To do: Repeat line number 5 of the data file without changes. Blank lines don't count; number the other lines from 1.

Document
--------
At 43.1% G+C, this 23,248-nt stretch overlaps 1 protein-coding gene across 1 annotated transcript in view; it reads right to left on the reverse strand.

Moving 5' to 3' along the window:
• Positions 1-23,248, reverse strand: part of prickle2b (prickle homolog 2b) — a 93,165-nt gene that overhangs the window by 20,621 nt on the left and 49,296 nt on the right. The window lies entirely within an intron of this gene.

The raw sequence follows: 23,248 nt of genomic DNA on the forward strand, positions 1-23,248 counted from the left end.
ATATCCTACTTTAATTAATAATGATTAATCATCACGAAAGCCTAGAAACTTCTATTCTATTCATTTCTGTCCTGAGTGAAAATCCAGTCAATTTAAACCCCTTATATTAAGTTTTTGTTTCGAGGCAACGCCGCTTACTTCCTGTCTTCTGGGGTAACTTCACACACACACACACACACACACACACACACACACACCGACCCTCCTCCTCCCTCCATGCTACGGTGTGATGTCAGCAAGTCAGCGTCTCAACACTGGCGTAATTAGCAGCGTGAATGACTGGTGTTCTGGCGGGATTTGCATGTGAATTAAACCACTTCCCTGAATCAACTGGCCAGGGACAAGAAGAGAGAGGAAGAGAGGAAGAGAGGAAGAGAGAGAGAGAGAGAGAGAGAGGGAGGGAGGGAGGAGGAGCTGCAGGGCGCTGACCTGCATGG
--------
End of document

ATATCCTACTTTAATTAATAATGATTAATCATCACGAAAGCCTAGAAACTTCTATTCTATTCATTTCTGTCCTGAGTGAAAATCCAGTCAATTTAAACCCCTTATATTAAGTTTTTGTTTCGAGGCAACGCCGCTTACTTCCTGTCTTCTGGGGTAACTTCACACACACACACACACACACACACACACACACACACCGACCCTCCTCCTCCCTCCATGCTACGGTGTGATGTCAGCAAGTCAGCGTCTCAACACTGGCGTAATTAGCAGCGTGAATGACTGGTGTTCTGGCGGGATTTGCATGTGAATTAAACCACTTCCCTGAATCAACTGGCCAGGGACAAGAAGAGAGAGGAAGAGAGGAAGAGAGGAAGAGAGAGAGAGAGAGAGAGAGAGGGAGGGAGGGAGGAGGAGCTGCAGGGCGCTGACCTGCATGG